'Somewhat United' Brings Lafayette Down From His Pedestal
Be careful about calling Sarah Vowell's latest a history book. The term fits in the broadest sense, sure — but for many, that phrase may also drum up visions of appendices and ponderous chapter titles, obscure maps and pop quizzes. Knee-deep as it may be in the history of the American Revolution, Lafayette in the Somewhat United States doesn't look or act much like its textbook brethren.
Gilded with snark, buoyant on charm, Vowell's brand of history categorically refuses to take itself — or any of its subjects — too seriously.
That's not to say her subjects aren't serious. Here she dives into the tale of the Marquis de Lafayette, the French aristocrat who, as a glory-hungry teen, crossed an ocean to join a revolution in a land he'd never before visited. Braving danger, befriending George Washington and taking bullet wounds on behalf of the rebellious colonists, Lafayette earned more than a generalship in the newborn Continental Army. He became America's "best friend" — and, little did he know, fodder for street names and city parks across the U.S.
Given how painfully august Lafayette and the American founders have gotten centuries later — cast as they are in marble and framed on our currency — it's awfully refreshing to see Vowell bring our founders down from their lofty pedestals. In her telling, they're just men again, not the gods we've long since made of them.
They are at turns jealous, miffed and petty-minded. They bicker and bumble and sometimes screw up royally, and with the glamorous veneer of history stripped clean, sometimes they look downright awkward. I'm thinking here of Lafayette himself, all dressed up as a general and with no one to command for months — or of the Continental Congress, who, after getting harried out of Philadelphia by the British, spent their nights in exile as reluctant bunkmates in a tiny town.
"It's possible that over the course of the revolution, the greatest threat to the stability of the Continental Congress wasn't the rift about the morality of slavery but rather the long and grating nights the delegates spent in York, hearing each other snore," Vowell remarks.
This extends to the big things, as well. In a running commentary on each quote she culls from the source material, Vowell's sure to interrupt with many of the less-flattering details they choose to forget, and that some other histories tend to forget, too. Take, for instance, the wife and child Lafayette left behind in France for his New World adventure, or the fact that King Louis XVI's fiscal generosity toward the colonials may have been better spent on his own starving people — some of whom decided to behead him a few years later.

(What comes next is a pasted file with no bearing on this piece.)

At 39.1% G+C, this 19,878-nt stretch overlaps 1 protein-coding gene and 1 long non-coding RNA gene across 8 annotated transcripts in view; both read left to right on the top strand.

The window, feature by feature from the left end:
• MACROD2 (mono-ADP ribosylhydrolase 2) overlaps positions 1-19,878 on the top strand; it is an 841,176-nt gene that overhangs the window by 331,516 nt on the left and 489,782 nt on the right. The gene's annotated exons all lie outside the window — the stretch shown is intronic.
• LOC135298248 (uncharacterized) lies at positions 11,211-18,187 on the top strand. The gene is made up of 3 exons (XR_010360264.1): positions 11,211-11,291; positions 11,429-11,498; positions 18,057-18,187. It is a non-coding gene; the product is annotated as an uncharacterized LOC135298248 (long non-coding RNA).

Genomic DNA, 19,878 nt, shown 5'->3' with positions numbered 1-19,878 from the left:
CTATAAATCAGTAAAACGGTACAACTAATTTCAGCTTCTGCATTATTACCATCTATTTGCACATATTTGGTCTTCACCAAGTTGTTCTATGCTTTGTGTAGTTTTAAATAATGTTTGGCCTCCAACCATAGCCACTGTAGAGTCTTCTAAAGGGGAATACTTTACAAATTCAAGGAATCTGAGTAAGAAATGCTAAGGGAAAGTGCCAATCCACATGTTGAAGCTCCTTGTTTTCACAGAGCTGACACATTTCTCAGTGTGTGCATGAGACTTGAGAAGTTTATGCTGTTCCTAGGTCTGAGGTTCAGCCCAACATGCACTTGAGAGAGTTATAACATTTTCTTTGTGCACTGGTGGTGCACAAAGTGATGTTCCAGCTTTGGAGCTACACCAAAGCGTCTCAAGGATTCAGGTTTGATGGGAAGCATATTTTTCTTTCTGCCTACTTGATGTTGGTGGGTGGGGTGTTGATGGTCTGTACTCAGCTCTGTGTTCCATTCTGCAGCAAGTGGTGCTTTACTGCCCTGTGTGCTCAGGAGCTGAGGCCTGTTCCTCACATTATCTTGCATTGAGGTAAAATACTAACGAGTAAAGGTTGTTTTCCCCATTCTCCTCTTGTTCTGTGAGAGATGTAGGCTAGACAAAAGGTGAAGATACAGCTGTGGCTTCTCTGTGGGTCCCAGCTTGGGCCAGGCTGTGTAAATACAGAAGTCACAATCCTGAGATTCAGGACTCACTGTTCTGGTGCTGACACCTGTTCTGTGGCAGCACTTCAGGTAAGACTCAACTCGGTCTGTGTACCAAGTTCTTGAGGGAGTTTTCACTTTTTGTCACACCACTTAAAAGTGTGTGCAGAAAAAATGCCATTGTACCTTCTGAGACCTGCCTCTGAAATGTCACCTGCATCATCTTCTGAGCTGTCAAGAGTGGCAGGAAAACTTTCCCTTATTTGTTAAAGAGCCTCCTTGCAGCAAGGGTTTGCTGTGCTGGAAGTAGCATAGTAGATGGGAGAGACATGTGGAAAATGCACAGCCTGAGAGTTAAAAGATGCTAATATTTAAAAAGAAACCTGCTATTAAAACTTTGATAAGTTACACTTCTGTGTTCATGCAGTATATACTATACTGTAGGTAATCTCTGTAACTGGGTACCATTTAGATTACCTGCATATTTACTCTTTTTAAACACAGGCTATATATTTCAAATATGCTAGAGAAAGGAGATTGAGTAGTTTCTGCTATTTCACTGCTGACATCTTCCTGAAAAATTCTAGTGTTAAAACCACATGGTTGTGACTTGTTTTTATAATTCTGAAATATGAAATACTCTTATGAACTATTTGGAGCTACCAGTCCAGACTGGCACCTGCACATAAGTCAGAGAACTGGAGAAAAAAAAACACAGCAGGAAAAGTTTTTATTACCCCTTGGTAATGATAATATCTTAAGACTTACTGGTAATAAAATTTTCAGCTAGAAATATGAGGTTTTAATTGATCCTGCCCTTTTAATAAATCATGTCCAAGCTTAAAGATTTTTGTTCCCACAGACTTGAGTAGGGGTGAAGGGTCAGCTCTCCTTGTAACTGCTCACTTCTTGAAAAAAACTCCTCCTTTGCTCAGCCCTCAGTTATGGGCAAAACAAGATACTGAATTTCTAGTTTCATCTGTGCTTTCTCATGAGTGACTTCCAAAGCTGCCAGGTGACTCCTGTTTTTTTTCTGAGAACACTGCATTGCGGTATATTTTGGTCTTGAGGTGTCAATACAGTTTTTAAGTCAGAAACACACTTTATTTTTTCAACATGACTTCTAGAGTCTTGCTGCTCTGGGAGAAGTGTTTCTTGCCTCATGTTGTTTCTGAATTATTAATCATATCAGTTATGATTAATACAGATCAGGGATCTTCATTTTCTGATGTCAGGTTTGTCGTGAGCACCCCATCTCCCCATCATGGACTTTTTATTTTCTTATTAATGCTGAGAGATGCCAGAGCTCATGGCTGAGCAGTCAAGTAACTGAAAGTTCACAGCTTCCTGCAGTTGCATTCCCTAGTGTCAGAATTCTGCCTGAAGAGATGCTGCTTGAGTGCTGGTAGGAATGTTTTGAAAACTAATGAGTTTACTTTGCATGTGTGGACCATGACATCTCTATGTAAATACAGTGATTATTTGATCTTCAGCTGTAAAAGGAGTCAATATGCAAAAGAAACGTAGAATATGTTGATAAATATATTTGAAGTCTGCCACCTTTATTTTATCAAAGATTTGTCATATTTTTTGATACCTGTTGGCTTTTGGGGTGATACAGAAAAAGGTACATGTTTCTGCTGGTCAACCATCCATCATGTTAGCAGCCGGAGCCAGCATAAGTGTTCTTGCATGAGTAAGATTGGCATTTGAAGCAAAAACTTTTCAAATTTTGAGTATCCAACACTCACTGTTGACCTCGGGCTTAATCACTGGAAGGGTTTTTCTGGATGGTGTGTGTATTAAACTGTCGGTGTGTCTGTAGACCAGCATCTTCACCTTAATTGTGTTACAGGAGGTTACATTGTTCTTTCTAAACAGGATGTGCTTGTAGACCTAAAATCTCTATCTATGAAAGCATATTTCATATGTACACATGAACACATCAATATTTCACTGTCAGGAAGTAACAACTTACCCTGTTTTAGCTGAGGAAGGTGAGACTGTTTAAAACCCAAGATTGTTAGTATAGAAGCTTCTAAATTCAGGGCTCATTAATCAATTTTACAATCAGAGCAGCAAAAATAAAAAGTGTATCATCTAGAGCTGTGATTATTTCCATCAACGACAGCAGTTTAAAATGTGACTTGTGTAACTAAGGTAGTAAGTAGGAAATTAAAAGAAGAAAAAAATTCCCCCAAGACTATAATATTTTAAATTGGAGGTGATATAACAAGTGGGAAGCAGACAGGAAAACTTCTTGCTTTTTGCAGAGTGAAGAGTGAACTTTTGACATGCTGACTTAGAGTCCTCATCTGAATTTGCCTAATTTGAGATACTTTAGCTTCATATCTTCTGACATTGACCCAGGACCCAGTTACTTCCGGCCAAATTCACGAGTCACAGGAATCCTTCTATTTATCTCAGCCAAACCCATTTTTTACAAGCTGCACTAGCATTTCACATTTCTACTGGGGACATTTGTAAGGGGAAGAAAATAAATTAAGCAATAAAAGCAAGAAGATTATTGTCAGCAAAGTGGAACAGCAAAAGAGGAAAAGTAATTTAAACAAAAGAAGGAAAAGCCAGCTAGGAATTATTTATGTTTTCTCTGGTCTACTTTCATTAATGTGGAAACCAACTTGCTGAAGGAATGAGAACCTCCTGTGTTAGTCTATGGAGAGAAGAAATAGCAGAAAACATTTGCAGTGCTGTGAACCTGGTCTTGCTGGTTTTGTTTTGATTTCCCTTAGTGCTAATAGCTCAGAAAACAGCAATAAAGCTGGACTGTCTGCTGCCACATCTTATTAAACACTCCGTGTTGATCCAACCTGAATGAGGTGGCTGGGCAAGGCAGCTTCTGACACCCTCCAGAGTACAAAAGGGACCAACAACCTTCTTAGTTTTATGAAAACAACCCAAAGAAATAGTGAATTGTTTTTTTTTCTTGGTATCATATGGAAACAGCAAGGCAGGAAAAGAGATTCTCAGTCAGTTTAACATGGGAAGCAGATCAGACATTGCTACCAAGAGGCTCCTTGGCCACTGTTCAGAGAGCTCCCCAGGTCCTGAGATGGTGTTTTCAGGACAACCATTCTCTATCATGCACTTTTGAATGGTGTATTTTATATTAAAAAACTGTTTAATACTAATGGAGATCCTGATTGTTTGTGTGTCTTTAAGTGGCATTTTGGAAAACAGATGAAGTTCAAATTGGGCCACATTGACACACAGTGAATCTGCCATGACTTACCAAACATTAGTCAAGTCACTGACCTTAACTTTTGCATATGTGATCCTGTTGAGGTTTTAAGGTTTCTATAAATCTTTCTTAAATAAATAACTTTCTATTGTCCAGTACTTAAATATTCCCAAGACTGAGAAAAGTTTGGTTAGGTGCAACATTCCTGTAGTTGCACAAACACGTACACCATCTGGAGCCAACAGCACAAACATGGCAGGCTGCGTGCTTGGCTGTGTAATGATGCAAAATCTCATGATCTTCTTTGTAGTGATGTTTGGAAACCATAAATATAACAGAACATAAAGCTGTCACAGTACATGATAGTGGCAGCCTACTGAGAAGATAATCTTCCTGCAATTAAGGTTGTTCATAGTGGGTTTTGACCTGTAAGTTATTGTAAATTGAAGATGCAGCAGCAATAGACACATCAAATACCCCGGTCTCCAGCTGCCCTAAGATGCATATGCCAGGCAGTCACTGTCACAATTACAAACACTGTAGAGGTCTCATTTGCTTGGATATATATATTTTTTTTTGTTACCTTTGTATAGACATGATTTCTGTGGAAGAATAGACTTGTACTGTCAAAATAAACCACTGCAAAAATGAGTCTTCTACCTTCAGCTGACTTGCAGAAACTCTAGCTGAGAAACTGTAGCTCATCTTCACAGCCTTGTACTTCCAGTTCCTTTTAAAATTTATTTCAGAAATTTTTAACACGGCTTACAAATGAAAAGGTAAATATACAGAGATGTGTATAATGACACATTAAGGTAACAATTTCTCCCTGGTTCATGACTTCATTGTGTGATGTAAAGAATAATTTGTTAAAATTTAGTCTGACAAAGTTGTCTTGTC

And, when Lafayette "fawns" over America on his arrival, saying, "Simplicity of manners, a desire to oblige ... a sweet equality reign here among everybody," Vowell retorts: It "was, in 1777, the kind of thing only a white guy could say."
Still, Vowell embraces all the figures involved with sympathy, and with the brash enthusiasm of an amateur — or, as she self-identifies, a "historian-adjacent, narrative nonfiction wiseguy." Perhaps that's why she's got no problem infusing the typical history fodder — stuff like primary sources and scholarly records — with comments from war re-enactors, anecdotes from her visits to battlefields, and even the occasional puppet show.
All this is to say she has a high tolerance for digression, which can be both a great thing and a not-so-great thing, often even within the space of a single anecdote. Asides, like conversations with the modern-day Quakers who now find a war memorial planted on their property, can lend context and humor — before becoming distracting and a bit cloying in their forced quirk. And Lafayette himself disappears for long stretches of the book that bears his name, bumped from the scene as Vowell labors to cover all the war's high points.
These qualities, both for better and for worse, should be familiar to people who have read Vowell's work before. At once light-footed and light-hearted, her histories are — dare I say it — fun. And Lafayetteis no different. Even amid defeats at Brandywine and despair at Valley Forge, loose tangents and a misplaced quip or two, Vowell emerges from the Revolutionary War with an unabashed smile on her face. I'd be surprised if her reader doesn't, too.
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